The port of Baltimore enjoyed its best year in almost a decade for coal exports, as tonnage increased by almost one-third last year.
The port handled 10.2 million tons of export coal last year, up from 7.8 million tons in 1990, according to statistics compiled by John S. Connor Inc., ship agents and freight forwarders.
The surge was the result of increased demand in Europe becauseof uncertainty about coal supplies in the former Soviet bloc, the deepening of the port's shipping channels and the diversion to Baltimore of coal that had been moving through Conrail's Philadelphia pier.
Dredging increased the depth of the main shipping channels in the port to 50 feet from 42 feet, which allows big ships to use a larger percentage of their carrying capacity, significantly lowering the cost per ton of shipping coal from Baltimore.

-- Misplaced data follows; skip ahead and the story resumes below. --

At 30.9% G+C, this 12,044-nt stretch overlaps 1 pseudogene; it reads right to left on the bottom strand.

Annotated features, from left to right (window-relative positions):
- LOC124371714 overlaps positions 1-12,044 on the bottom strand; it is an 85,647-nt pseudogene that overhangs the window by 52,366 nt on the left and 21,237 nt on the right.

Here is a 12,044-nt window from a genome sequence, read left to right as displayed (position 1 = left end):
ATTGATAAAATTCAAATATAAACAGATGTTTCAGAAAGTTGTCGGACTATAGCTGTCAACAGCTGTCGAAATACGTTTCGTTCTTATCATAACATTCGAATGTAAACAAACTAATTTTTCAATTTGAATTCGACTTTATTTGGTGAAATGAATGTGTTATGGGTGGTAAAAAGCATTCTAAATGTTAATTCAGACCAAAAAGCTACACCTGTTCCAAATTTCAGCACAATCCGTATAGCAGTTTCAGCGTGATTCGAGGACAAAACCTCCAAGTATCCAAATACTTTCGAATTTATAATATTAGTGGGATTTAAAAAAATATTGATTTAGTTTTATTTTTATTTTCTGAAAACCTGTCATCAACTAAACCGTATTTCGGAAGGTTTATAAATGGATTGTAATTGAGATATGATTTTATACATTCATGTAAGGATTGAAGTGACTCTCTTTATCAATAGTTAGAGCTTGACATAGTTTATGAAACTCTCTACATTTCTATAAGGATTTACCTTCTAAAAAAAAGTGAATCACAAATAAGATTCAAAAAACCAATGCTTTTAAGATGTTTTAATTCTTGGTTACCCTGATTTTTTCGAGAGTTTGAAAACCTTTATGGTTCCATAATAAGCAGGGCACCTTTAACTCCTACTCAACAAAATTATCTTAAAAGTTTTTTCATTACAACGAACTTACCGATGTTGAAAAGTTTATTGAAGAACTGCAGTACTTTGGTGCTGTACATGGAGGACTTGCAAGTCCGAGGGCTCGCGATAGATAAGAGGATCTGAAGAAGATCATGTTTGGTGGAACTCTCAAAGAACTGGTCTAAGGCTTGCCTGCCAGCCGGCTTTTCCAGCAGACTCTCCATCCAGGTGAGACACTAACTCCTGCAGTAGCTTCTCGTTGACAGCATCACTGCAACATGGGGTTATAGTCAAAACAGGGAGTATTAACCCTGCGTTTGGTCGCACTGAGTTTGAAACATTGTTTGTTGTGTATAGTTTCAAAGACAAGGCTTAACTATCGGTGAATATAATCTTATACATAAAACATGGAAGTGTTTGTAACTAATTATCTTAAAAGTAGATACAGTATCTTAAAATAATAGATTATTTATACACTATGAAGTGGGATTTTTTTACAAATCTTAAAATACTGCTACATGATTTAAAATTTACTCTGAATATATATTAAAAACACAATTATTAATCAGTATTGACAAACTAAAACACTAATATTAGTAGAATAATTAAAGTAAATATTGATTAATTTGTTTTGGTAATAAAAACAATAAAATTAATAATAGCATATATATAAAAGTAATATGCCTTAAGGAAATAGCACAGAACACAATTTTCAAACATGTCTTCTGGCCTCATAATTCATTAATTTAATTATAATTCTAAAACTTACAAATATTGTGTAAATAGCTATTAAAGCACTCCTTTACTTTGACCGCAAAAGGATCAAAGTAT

Conrail's decision to ship its coal through Baltimore instead of Philadelphia was the result of two factors, said C. Richard Foster, a vice president at John S. Connor. The economics improved because of the deeper channels and because the system used at the Consolidation Coal Sales Co. terminal in Baltimore allows the railroad to get maximum use of its rail cars.
The diversion of coal from Philadelphia was the primary reason for the big increase last year.
As a result, the Baltimore port cannot expect to sustain the same growth rate this year, though the port hopes to gain a share of the 3 percent increase in coal exports the industry expects next year, Mr. Foster said.